Tagged: derivatives regulation
Acknowledging the political risk of appearing to stall a popular cause, Senate Republicans voted to delay the start of floor debate on the financial regulatory reform bill — at least without some concessions first. Experts from three BU schools — Law Professor Cornelius Hurley, Mark Williams, who teaches finance at the School of Management, and political science Professor Graham Wilson – each sees the reform fight from a different perspective.
Hurley: “By using the balance sheet of the U.S. Treasury and the Fed, the ‘too big to fail’ banks have captured the derivatives market. Separating these banks from their risky derivatives activities will protect the U.S. taxpayer from further abuse.”
Williams: “Without meaningful financial reform, another Lehman-type disaster is only a matter of time. Given what is at risk, it is time for our politicians to realize that they are in the risk-management business and need to act.”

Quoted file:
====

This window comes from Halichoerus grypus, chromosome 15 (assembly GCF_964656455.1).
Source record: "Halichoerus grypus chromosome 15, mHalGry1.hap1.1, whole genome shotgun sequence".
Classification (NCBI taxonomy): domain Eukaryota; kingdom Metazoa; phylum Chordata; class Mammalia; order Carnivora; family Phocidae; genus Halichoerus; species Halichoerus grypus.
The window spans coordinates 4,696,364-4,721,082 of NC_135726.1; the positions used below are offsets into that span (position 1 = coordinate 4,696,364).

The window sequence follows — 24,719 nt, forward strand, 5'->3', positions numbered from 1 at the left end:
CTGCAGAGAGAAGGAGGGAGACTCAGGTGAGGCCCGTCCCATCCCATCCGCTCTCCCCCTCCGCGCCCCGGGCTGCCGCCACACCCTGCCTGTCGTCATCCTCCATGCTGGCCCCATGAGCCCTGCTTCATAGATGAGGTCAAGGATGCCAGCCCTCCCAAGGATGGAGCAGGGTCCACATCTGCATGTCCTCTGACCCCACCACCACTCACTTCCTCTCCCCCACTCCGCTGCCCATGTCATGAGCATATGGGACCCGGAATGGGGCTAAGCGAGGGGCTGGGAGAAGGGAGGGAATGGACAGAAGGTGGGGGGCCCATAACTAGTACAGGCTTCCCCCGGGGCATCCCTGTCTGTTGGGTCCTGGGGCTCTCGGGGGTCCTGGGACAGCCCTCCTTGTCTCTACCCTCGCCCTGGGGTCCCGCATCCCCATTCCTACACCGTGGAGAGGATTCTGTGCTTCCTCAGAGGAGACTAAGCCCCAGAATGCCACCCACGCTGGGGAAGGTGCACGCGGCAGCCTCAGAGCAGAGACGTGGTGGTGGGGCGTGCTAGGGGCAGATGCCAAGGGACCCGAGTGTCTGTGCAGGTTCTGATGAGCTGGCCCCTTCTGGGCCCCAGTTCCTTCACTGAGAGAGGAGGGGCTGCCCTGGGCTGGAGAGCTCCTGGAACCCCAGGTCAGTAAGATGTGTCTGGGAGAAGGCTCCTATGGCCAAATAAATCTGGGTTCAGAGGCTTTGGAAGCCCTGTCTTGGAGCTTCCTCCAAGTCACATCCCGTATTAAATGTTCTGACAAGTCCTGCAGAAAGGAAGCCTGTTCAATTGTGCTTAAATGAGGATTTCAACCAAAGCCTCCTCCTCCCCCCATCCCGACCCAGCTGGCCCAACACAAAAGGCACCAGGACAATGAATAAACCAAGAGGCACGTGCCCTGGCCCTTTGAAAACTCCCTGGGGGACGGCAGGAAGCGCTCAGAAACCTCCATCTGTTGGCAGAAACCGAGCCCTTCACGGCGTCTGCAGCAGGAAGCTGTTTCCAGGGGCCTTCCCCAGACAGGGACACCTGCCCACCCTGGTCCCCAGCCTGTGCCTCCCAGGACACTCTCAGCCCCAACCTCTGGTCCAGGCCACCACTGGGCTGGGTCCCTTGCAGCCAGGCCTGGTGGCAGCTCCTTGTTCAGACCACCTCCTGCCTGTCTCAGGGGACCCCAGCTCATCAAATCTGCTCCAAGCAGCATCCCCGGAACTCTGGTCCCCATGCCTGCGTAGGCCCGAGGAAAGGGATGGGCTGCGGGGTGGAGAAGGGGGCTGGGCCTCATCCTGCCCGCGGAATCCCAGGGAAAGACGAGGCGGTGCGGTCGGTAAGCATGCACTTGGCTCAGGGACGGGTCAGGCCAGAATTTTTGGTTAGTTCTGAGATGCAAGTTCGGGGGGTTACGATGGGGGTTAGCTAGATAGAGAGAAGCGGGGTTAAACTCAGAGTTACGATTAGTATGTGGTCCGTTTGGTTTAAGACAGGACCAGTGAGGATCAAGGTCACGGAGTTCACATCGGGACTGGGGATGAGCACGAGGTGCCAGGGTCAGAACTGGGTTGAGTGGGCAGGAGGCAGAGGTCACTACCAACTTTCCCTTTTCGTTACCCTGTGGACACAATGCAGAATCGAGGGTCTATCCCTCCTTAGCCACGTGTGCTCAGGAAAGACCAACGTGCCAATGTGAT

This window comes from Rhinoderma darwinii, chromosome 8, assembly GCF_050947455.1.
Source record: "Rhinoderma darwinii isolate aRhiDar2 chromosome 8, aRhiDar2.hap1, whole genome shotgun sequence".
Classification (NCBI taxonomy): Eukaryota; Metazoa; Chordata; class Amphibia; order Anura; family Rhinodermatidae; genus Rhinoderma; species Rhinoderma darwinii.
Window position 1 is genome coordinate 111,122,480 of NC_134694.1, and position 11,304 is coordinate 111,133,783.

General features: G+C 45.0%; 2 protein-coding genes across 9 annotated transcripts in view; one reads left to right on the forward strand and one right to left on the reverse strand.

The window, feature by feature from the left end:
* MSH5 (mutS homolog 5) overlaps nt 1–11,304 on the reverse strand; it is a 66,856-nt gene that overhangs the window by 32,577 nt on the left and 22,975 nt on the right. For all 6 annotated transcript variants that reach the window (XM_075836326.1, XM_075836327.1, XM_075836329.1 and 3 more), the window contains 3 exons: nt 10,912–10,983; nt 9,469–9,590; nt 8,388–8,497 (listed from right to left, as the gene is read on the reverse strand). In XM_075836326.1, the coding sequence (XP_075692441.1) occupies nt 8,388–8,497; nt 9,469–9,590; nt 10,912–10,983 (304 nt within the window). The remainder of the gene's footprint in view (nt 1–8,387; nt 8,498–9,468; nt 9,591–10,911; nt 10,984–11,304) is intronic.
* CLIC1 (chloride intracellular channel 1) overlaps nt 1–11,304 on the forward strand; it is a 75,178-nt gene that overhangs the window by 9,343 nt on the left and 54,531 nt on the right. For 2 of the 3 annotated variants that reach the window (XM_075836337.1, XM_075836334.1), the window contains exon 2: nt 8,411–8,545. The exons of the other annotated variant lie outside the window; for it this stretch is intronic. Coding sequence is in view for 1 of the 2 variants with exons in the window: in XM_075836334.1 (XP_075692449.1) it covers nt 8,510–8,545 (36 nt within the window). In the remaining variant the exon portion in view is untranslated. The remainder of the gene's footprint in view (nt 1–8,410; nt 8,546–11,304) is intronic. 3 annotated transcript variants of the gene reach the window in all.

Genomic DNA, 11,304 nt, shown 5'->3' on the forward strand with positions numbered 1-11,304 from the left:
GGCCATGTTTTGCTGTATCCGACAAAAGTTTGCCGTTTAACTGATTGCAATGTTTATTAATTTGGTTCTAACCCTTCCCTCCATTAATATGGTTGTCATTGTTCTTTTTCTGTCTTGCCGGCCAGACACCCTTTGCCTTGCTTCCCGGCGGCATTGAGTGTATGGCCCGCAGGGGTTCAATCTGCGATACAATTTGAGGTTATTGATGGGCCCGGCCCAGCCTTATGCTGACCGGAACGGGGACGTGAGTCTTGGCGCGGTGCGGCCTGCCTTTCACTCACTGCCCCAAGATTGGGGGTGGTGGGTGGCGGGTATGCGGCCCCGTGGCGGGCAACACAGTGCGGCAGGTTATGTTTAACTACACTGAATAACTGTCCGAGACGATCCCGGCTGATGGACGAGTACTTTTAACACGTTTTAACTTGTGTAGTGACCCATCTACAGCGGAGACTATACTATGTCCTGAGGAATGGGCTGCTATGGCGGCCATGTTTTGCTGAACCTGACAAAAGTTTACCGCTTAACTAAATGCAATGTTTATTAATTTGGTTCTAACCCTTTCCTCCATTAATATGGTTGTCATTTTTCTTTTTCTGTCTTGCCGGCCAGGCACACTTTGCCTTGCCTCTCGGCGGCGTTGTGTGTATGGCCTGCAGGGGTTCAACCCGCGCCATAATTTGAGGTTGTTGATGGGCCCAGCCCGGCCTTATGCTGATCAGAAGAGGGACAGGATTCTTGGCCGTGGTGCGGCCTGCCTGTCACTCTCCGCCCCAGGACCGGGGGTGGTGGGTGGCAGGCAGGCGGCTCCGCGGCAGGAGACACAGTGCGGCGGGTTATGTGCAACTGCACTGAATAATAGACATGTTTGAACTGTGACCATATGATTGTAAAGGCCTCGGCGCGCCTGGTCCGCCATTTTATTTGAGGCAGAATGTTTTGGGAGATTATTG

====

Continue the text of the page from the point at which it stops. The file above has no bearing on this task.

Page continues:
Wilson: “Politically this is all about appearances – who is seen as dragging their feet, representing Wall Street not Main Street or alternatively, not listening to other people’s ideas.”
With efforts to regulate the trading of derivatives stalling in the Senate Banking Committee, members of the Senate Agriculture Comittee are taking a stab at it, hoping to add it to an 0verall financial reform bill the banking panel is crafting. Law Professor Elizabeth Nowicki, both a former SEC attorney and Wall Street lawyer, says unregulated derivatives trading crashed the economy and regulating them is the only way back.
“If Obama truly wants to fix the economy, he needs to make derivatives his priority. Derivatives are truly the Tonya Harding of the economy.”
Contact Elizabeth Nowicki, 617-353-2807, firstname.lastname@example.org